In order that the peasants rise up, it is absolutely necessary that the initiative in the revolutionary movement be taken by the city workers, for it is the latter that combine in themselves the instincts, the ideas, and conscious will of the Social Revolution. Consequently, the whole danger threatening the existence of states is focussed in the city proletariat. (The Political Philosophy of Bakunin. G.P. Maximoff, page 375, quoted.)

The contention that Bakunin "had an urge to dominate others in a revolutionary dictatorship" created by himself and subject "to a strict hierarchy and unconditional obedience to his will" in contradiction to his libertarian principles is similarly false. Here, summarized, are Bakunin's views: Bakunin worked out elaborate internal statutes for the secret organization of the International Brotherhood in the style of the Masons and the Italian Carbonari because these and all other subversive organizations were forced to operate secretly. But he never regarded himself as a dictator. The one and only purpose of the organization was to destroy all government and make governments impossible everywhere. The organization would keep watch everywhere to ensure that States and Governments could never be rebuilt, but neither the association as a whole or any of its members were to take any kind of public office.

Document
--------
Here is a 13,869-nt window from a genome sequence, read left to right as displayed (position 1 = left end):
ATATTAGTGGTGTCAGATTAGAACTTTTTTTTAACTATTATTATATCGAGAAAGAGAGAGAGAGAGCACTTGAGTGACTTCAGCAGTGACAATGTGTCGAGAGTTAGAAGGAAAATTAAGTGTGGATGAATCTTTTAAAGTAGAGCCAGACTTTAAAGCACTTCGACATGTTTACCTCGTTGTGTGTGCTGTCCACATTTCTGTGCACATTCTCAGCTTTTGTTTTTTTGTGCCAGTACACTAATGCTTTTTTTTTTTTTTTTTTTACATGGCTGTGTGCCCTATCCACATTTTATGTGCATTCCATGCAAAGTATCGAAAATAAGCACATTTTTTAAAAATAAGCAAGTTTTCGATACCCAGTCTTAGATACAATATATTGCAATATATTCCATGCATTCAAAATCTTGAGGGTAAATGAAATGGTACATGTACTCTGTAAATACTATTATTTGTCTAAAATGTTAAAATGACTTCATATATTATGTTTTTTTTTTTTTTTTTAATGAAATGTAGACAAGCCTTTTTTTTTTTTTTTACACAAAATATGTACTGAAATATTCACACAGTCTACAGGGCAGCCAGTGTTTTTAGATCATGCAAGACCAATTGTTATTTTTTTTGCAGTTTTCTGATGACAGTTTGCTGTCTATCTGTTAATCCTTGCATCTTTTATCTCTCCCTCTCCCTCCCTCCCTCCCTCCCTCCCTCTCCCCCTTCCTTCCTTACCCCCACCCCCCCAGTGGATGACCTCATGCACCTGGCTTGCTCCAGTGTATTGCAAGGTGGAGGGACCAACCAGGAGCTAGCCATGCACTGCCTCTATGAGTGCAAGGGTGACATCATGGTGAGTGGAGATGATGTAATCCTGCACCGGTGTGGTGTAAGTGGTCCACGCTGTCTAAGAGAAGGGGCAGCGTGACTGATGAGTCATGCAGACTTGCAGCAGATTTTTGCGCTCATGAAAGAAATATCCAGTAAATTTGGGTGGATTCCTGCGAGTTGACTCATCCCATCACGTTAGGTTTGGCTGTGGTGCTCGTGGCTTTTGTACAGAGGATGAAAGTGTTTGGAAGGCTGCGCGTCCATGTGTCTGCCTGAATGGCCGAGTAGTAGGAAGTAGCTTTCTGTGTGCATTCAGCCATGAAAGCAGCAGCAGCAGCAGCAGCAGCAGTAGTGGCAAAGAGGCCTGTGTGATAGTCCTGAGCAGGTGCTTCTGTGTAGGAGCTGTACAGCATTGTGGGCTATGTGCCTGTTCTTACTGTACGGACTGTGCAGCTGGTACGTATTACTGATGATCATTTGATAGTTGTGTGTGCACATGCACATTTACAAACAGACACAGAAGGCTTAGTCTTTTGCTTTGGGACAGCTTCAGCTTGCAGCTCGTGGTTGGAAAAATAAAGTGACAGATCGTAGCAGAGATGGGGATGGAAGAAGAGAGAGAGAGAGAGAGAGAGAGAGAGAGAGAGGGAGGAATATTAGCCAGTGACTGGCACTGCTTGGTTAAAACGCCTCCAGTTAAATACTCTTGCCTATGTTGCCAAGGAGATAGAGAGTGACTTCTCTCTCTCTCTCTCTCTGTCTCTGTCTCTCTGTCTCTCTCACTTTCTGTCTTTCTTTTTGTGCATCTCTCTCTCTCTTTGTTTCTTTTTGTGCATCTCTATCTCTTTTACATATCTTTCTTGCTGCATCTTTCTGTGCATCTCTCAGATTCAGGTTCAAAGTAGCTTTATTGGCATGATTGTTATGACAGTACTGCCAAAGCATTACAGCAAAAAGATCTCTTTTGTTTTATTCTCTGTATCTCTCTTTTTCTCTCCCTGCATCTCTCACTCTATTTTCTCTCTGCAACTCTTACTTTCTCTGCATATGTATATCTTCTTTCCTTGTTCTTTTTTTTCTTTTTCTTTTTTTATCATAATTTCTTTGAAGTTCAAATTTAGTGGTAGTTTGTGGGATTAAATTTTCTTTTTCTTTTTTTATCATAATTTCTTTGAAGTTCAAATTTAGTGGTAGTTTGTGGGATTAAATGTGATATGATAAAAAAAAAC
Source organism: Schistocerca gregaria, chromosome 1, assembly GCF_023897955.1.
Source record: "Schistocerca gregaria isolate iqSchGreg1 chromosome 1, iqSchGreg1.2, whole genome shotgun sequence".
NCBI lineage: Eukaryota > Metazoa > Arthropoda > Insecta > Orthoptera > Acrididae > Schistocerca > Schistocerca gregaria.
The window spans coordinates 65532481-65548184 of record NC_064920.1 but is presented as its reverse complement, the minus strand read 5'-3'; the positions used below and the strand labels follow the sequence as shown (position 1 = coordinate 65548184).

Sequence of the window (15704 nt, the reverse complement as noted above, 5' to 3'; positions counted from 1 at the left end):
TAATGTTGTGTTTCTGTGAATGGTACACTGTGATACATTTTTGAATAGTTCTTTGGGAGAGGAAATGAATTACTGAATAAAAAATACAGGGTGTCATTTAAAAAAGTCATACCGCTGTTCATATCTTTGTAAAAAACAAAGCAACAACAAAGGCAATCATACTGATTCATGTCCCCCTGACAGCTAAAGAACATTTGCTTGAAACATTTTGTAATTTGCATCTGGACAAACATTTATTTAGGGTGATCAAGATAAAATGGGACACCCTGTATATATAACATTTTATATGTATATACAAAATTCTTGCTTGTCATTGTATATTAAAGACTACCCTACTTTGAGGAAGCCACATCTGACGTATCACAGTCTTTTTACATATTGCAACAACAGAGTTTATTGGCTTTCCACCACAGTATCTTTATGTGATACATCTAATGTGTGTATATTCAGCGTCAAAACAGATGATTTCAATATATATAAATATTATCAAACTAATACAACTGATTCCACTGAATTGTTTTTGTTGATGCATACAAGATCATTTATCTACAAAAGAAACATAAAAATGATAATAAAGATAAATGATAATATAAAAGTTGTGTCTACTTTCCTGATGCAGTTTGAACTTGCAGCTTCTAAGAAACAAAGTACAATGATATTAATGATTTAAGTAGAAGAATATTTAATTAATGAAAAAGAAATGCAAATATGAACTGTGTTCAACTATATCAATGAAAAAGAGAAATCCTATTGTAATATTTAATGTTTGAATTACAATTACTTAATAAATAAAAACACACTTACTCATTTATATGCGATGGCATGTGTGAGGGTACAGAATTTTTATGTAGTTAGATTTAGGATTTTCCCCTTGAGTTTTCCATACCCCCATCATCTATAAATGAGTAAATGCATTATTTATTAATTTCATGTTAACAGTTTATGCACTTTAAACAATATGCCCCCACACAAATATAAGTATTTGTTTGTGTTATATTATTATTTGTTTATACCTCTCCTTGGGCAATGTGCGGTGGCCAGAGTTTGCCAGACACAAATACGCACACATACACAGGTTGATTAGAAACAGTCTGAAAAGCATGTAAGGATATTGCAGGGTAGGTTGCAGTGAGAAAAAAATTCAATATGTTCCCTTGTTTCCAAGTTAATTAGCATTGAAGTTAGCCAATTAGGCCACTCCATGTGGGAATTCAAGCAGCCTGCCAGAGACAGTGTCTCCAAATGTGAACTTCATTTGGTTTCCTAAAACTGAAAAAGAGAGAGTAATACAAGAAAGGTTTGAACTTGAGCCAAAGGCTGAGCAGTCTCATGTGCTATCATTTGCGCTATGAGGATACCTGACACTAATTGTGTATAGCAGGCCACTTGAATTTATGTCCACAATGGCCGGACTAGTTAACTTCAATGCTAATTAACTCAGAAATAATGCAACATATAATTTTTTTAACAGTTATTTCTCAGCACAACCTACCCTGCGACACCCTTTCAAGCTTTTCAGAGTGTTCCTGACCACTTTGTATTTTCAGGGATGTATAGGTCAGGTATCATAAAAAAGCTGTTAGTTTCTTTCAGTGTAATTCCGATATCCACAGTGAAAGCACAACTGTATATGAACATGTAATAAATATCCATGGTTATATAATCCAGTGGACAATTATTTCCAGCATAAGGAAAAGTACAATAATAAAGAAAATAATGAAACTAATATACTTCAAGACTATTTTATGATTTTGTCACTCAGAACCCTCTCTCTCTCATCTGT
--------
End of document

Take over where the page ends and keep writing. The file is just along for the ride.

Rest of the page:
In this connection Bakunin predicted that what Avrich calls the “greatest revolutions of the twentieth century" (like Russia and China) were actually counter-revolutions which led to the re-establishment of the State and monopoly of power—a fact established by all responsible historians.